DES MOINES, Iowa – The teams, the players, even the setting in a midsize city in the heart of the Midwest. It all felt familiar for the Wolverines as they opened the NCAA Tournament.
Then Montana lined up 6’2 guard Michael Oguine against 7’1 Jon Teske for the jump ball. It was indicative of how big of a mismatch this game would be unlike the meeting in 2018. Instead of Montana shocking Michigan by jumping out to a 10-0 run, the Wolverines came out firing from the start. Jordan Poole missed a three-pointer, but Charles Matthews was right there for the second-chance bucket to put it away under the rim for the first points of the game. Matthews went on to lead the Wolverines with 22 points and ten rebounds.
“I’m getting more healthy, simple as that,” Matthews said about his fast start to the game. “I’m getting more comfortable out here now.”
The Wolverines opened the game on a 15-4 run while playing lockdown defense against Montana’s small-ball lineup, dominating the first half and building a lead that would hold despite some sequences of sleepwalking by Michigan. The 2 seed Wolverines defeated the 15 seed Grizzlies 74-55 to advance to the Round of 32. The win improved Michigan to 7-0 on the year coming off a loss.
“He asked me a fun question guys, what’s the answer to that?” John Beilein joked with a reporter who asked if the Wolverines win was fun for the coach. “I never have fun but I know the team had fun. Just getting a win and enjoying this. What is best about the NCAA Tournament is we don’t have to get up at 6 AM and have a game at noon tomorrow. We can enjoy the win tonight and then have a day to really think and prepare.”
Michigan spoke Wednesday openly about a team meeting John Beilein held on Monday following the loss to Michigan State in the Big Ten Tournament. Beilein told his players they had 24 hours to feel bad then had to move forward to Montana if they wanted to achieve their remaining goal this year: winning a national championship. “We’re not going to let Michigan State beat us twice,” Beilein said.
“We’re a great bounce-back team,” said freshman Ignas Brazdeikis.”We say it all the time. We could get hit in the face, we could get knocked down but we’re going to get right back up and we came in with that mentality that we know this could be our last game, so we gave it our all.”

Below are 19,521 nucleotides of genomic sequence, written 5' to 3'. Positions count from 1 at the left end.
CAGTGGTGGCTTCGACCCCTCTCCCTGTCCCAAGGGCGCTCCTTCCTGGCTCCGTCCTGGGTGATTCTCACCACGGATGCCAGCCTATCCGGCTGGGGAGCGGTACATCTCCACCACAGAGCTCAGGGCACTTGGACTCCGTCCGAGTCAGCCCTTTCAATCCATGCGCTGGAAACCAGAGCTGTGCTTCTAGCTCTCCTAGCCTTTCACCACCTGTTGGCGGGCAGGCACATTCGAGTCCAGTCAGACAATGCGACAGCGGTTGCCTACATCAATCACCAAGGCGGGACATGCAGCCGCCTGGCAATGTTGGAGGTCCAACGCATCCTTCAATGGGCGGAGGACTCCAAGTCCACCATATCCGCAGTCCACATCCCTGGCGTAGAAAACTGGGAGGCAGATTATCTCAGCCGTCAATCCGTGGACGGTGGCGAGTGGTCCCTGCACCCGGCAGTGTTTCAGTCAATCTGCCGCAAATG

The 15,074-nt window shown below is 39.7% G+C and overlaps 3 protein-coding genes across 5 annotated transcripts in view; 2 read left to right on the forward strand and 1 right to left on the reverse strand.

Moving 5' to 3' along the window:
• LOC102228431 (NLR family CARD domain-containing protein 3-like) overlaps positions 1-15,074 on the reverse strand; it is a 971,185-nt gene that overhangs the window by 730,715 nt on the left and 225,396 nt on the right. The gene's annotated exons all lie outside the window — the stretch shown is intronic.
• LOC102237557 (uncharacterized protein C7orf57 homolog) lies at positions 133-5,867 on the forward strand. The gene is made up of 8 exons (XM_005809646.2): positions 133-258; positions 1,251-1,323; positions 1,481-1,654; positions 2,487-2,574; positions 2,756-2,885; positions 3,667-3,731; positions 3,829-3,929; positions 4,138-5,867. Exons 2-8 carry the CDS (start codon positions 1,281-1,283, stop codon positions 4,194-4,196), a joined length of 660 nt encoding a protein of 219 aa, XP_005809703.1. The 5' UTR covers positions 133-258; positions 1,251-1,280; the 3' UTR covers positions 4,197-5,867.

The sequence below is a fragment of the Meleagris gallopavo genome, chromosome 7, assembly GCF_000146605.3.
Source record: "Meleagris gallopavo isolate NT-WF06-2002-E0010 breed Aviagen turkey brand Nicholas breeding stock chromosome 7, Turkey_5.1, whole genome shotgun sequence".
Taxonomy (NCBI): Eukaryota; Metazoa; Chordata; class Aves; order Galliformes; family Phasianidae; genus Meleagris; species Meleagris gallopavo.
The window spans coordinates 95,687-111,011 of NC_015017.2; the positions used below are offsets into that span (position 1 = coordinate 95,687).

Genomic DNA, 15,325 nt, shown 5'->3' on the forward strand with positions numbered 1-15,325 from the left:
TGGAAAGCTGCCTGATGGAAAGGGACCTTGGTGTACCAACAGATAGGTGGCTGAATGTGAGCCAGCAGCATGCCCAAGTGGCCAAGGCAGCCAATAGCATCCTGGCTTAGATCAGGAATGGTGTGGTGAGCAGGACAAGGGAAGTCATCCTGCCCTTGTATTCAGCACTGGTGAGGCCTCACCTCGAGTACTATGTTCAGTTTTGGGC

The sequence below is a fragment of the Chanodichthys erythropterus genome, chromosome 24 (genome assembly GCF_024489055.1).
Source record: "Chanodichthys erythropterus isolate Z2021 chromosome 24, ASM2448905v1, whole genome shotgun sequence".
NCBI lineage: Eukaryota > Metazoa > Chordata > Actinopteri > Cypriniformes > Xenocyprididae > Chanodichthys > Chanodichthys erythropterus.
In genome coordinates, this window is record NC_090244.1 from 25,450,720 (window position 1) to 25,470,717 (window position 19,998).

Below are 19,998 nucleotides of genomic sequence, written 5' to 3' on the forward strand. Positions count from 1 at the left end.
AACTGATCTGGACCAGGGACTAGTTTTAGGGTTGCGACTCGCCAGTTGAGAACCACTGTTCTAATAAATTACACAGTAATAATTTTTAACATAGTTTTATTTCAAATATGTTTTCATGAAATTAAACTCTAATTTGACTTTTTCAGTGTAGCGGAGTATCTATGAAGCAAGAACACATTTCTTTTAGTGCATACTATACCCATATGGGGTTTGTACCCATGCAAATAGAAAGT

His team recovered well, looking right at home in Des Moines with patches of maize and blue peppering the crowd inside Wells Fargo Arena. The only concern was Michigan being its own worst enemy. Finishing the first half with eight turnovers (the Wolverines average just 8.8 per game) and only scoring one field goal in the final three minutes of the first half. For a team that led by 13 and made it to the national championship game last year, it wasn’t wholly unexpected, but Beilein was unhappy with the end of the half.
“That’s not like us,” Beilein spoke of the final stretch of the first half. “We’re averaging 8.8 a game, but credit them, they got out in some passing lanes, we were a little sloppy with the ball and that was a big message.”
Zavier Simpson, who had four of those turnovers, took his poor play in the first half personally.
“When we came in at halftime, I noticed his body language was bad at halftime,” Beilein said. “I said alright, you gotta forget about the four turnovers, he was beating himself up, forget about it. You gotta come out here in the second half and run this team ’cause the team is gonna feed off your body language. He had a great second half.”
Simpson finished the first half with two points, four rebounds, three assists, and four turnovers.